Published June 7, 2013
Startups could receive a boost with a recently passed bill that provides tax credits to those who invest in new ventures in South Carolina.
The S.C. House of Representatives passed the High Growth Small Business Access to Capital Act (H.3505) Wednesday by a 94-10 vote. The legislation has been sent to the Governor’s Office, and is awaiting signature.
The bill provides a state income tax credit of 35% of investments in qualified startups. The credit is to be taken half within the year of the investment and the remaining half in the following year.
The bill aims to encourage individual angel investors to invest in early-stage, high-growth businesses; increase the number of high-quality, high-paying jobs within the state; expand the economy by enlarging its base of wealth-creating businesses; and support businesses seeking to commercialize technology invented in the state’s higher education institutions, according to the bill.
Matt Dunbar, managing director of the Upstate Carolina Angel Network, said entrepreneurs and startup companies create net job growth in the state and nation, but they face huge hurdles to finding access to early-stage capital in South Carolina.
“The passage of this legislation marks an important day for the economic future of South Carolina,” Dunbar said in a news release. “This legislation will encourage potential angel investors to provide our entrepreneurs with the capital they need to create jobs, grow companies and fuel the economic future of our state.”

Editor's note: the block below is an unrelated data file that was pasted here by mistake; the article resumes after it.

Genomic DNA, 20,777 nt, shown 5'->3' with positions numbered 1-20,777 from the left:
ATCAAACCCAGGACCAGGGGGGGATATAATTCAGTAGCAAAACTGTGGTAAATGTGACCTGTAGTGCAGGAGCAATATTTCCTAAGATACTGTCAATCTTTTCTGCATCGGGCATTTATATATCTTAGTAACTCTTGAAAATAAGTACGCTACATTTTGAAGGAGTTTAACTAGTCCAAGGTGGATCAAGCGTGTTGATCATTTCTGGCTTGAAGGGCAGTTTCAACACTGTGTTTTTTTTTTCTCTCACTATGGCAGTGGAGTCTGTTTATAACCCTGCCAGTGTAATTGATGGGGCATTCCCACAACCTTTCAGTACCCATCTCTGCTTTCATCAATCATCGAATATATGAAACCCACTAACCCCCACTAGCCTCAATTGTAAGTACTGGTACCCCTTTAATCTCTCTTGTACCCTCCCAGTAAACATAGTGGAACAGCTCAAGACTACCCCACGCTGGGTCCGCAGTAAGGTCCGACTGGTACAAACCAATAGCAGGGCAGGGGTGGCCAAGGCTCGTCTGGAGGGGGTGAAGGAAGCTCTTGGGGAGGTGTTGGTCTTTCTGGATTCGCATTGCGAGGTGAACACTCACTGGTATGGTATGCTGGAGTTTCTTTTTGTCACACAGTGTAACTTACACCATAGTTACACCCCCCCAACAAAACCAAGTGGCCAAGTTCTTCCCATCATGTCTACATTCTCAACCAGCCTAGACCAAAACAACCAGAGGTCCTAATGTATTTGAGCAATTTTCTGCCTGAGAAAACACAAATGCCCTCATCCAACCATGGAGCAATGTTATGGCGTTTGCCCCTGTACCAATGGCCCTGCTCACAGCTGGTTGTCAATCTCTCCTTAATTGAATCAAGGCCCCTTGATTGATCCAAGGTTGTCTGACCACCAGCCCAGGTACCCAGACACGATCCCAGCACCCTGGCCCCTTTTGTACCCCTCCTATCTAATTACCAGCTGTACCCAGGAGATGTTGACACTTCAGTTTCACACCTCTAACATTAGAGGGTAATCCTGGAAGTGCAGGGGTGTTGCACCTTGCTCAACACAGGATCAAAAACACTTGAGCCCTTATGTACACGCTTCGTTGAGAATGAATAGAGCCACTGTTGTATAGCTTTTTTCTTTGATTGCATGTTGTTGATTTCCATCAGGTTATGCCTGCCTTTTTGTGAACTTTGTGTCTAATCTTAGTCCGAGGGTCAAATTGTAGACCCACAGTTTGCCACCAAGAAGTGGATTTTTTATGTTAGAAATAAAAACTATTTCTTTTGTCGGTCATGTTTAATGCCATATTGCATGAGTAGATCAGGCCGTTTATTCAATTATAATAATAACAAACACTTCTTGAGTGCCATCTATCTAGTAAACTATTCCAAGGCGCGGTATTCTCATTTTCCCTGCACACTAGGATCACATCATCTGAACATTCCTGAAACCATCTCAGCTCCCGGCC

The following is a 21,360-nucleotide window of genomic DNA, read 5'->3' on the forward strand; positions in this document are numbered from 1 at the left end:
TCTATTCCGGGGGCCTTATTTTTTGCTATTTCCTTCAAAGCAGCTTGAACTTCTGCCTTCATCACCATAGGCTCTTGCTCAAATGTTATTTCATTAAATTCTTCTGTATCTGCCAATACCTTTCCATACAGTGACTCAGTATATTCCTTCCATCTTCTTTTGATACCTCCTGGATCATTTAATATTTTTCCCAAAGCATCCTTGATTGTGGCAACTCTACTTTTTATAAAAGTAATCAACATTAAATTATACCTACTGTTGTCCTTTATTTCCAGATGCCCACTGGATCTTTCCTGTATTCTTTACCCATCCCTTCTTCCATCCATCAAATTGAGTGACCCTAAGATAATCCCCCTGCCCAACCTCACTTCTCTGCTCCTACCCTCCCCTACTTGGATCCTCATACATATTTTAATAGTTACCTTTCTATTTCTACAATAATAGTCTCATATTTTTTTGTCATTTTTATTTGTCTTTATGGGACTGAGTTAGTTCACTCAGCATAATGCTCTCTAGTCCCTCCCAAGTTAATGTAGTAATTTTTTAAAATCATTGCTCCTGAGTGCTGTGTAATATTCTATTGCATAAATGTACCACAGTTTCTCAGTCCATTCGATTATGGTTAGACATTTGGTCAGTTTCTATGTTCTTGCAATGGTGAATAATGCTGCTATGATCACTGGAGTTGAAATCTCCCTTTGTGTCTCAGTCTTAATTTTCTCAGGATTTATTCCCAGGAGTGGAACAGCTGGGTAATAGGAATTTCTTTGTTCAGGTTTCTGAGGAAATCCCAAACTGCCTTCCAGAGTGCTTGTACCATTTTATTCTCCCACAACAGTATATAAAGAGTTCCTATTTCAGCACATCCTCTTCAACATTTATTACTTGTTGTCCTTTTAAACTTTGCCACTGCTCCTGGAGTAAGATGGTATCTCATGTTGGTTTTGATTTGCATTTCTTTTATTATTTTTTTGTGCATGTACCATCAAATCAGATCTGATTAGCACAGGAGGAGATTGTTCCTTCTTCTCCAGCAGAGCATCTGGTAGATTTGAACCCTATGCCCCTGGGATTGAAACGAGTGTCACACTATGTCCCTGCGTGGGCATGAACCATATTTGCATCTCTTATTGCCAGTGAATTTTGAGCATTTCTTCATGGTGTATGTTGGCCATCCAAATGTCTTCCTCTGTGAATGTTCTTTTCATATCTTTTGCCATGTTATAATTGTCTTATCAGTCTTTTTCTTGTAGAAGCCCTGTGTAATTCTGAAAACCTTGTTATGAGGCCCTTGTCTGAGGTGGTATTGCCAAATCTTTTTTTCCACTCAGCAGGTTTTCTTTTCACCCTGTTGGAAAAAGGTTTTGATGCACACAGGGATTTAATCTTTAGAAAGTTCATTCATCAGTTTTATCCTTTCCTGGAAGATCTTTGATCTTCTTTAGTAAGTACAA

There is an annual cap of $100,000 per investor and $5 million in aggregate. Investors must meet the U.S. Securities and Exchange Commission's definition of an accredited investor, and no brokerage fees or commissions are allowed.
For businesses to qualify for investments under the bill, they must be headquartered in the state; started within the last five years; employ fewer than 25 people and accrue annual revenues of less than $2 million.
Greenville Chamber and Upstate Chamber Coalition lobbyists, together with Next entrepreneurs and allies, have been advocating this bill since its introduction as the Bill Wylie Entrepreneurship Act in 2011.
These entities want to attract and retain both investors and entrepreneurial talent in South Carolina.
“Early-stage, high-growth companies are major drivers of quality job growth and wealth in our state,” said John Moore, the Greenville Chamber executive vice president and head of Next, in a news release. “By providing tax credits to those who invest in these new ventures, South Carolina is enabling its most promising young businesses to compete more effectively with companies in other states for capital necessary to grow and become significant employers for the state.”
Approximately 25 other states have passed similar legislation, including Georgia and North Carolina, and have provided data to demonstrate that these programs are effective in attracting capital, growing jobs and creating economic growth and revenue for the state, according to a news release.
“South Carolina’s version of the legislation is unique in that the state will recover the value of the tax credit when an investor realizes a capital gain from an investment, so it’s truly a win-win-win for entrepreneurs, the state and the communities where these startup firms will have the chance to grow and prosper,” Dunbar said.